Kids today only care about online free-to-play shooter Fortnite. They don’t even talk about how great gasoline is! Luckily for us, one large oil company wants to change that using Fortnite, TikTok stars, and Twitch streamers. Welcome to Hell.
Climate change is bad. I think we can all agree on that. But for kids, who have long lives and futures ahead of them, the prospect of the planet turning into a nightmare sphere of extreme weather and chaos is particularly scary. But don’t worry about all that, kids. Instead, Shell—a massive oil company and one of the many entities directly responsible for destroying our planet—wants you all to know just how rad its fossil fuel products are, and even made a whole Fortnite world for you to enjoy! But to truly enjoy it, you’ll need to use Shell’s V-Power® NiTRO+ Premium Gasoline, of course.
As reported by Media Matters earlier this week, Shell has partnered with map creators to develop “Shell Ultimate Road Trips”, a Fortnite world featuring six different areas to explore in the car of your choice. In the middle of these worlds, players will find a lonely, sad-looking Shell gas station acting as the map’s hub.
The campaign—part of Shell’s pivot back to focusing on gasoline over cleaner energy sources— is designed to promote the company’s “new and improved” premium gasoline. The idea is that in the map, players will need to occasionally fill up at the central Shell gas station and use its new V-Power NiTRO+ fuel to successfully navigate obstacles and courses.
Content creators are being enlisted to create big oil propaganda
To help promote this terrible collaboration, Shell has enlisted various TikTok creators and Twitch streamers in an effort to connect with their large audiences made up of mostly younger individuals.
Media Matters reportedly identified at least a half dozen streamers—including folks like Punisher, NateHill, Chica, and brookeab—with a combined Twitch following of over 5.5 million subscribers—who helped promote Shell’s Fortnite map and fossil fuel products during sponsored streams that racked up over a million views. Some of these creators also promoted the sponsored streams on Instagram, Twitter, and TikTok to their millions of followers. Media Matters also identified three content creators who advertised the ShellxFortnite map in several videos posted on the gas company’s official YouTube, TikTok, and Instagram accounts.
The creators directly promoting Shell’s gasoline propaganda have a combined audience of 8.5 million TikTok followers, 1.5 million Instagram followers, and over 11 million YouTube subscribers.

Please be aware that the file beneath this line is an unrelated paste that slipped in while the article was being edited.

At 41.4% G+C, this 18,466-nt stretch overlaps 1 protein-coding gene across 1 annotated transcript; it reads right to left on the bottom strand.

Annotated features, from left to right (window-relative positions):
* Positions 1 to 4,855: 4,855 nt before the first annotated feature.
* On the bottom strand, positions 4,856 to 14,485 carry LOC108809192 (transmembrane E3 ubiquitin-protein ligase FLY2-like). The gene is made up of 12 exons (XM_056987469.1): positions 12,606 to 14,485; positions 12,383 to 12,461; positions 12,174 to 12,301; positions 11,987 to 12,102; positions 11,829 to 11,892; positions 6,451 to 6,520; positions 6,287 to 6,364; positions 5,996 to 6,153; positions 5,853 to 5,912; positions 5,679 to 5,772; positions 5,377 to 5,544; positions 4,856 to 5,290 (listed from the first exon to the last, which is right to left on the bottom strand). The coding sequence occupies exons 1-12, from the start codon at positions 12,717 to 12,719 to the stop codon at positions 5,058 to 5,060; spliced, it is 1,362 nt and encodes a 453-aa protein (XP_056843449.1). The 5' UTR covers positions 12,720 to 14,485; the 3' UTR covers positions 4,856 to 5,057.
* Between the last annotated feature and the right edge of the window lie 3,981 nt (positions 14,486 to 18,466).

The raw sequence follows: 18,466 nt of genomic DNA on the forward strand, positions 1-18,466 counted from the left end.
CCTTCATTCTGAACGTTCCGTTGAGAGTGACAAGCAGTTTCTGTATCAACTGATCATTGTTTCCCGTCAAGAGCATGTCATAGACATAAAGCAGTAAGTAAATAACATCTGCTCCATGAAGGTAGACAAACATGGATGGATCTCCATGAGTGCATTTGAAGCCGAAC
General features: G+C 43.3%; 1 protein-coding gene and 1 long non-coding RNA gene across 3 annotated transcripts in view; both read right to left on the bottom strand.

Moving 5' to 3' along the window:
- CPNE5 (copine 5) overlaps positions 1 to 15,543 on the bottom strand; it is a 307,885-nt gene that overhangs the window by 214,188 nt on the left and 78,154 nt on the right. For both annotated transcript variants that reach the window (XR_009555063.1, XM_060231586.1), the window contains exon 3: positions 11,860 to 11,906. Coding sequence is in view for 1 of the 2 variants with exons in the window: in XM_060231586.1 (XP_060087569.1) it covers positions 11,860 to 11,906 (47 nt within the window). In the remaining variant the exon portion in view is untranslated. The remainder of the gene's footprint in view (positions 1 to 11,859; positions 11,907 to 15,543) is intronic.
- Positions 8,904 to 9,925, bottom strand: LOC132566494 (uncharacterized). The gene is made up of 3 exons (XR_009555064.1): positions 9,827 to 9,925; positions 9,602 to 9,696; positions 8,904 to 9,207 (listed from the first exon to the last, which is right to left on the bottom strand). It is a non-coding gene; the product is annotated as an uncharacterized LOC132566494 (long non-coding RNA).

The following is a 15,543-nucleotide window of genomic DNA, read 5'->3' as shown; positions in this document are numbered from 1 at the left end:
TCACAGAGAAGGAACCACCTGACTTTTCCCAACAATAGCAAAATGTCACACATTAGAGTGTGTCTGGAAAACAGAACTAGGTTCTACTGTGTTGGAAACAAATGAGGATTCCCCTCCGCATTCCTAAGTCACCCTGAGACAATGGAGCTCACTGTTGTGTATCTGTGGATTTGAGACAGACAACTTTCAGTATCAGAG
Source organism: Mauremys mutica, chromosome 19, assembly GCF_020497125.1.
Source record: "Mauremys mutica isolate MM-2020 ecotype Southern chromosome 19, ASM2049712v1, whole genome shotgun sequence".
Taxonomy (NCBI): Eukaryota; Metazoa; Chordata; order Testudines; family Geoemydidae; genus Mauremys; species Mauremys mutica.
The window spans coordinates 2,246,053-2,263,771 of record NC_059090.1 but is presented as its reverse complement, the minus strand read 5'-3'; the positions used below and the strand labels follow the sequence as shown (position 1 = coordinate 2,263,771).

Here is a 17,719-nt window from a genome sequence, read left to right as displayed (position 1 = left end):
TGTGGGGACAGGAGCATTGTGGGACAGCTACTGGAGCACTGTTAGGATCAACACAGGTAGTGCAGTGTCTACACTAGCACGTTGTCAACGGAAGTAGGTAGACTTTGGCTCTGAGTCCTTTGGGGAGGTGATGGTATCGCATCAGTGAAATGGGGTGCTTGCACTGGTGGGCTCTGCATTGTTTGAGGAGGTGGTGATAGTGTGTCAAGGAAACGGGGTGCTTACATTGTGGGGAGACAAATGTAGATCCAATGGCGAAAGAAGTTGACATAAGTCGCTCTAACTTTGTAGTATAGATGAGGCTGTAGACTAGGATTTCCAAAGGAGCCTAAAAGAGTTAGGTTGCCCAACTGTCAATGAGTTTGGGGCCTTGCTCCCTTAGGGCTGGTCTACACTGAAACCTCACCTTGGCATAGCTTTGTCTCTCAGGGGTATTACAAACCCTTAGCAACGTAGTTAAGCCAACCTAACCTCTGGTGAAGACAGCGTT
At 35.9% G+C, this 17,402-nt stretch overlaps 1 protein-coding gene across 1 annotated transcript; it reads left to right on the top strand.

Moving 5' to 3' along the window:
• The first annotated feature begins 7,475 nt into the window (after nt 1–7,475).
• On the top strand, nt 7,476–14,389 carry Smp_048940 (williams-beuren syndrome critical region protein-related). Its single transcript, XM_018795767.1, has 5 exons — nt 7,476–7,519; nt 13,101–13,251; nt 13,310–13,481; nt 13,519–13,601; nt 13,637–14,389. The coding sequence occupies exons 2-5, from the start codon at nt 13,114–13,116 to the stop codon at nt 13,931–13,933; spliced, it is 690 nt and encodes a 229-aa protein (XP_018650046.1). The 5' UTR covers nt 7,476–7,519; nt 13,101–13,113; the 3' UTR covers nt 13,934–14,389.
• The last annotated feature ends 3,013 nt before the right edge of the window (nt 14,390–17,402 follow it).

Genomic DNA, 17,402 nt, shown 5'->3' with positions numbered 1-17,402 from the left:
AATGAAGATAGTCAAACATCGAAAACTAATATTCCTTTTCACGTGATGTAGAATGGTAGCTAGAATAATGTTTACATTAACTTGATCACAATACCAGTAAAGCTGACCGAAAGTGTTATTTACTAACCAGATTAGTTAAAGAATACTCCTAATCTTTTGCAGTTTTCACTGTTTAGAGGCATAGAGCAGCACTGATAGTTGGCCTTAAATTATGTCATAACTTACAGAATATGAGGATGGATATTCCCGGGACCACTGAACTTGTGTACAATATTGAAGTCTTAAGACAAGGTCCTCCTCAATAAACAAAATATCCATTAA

In August, Shell even paid out for a sponsored post on IGN as well as a three-part series featuring IGN staff playing Fortnite and exploring the Shell-sponsored map. The videos are covered in Shell logos and featured on a fancy IGN-hosted website dedicated to the oil company’s Fortnite map.
Kids aren’t buying this crap
So how’s all this money and effort paying off? As far as I can tell, not great. For example, looking at that IGN article, it’s got only two comments and both are negative. On YouTube, the IGN videos have mostly received negative comments from viewers, with many calling out the outlet for sponsoring an oil company. Elsewhere, the official trailers put out by Shell for their Fortnite creation are similarly receiving negative comments.
“Drop in this season and complete the objective: ‘Do irreparable damage to the environment with Shell!” is the top-rated comment on this trailer for the map.
This is all part of an ongoing campaign by big oil companies, like Shell, to connect with younger people via online influencers and content creators. In 2021, Earther reported that Shell and Phillips 66 had started campaigns with Instagram influencers. These sponsored deals and ads aren’t just about promoting oil companies and their products. These large corporations know that as climate change gets worse, it’s getting harder to convince young people to keep buying gas-powered cars and supporting the fossil fuel industry.
As Media Matters pointed out, in a 2021 survey of young people between the ages of 16-25, about 75% said the future is frightening because of climate change. It’s hard to sell gasoline and diesel to teens who know it’s destroying the planet and their futures. And it doesn’t look like some Instagram models and Fortnite videos on IGN promoting Shell are going to be enough to change their minds.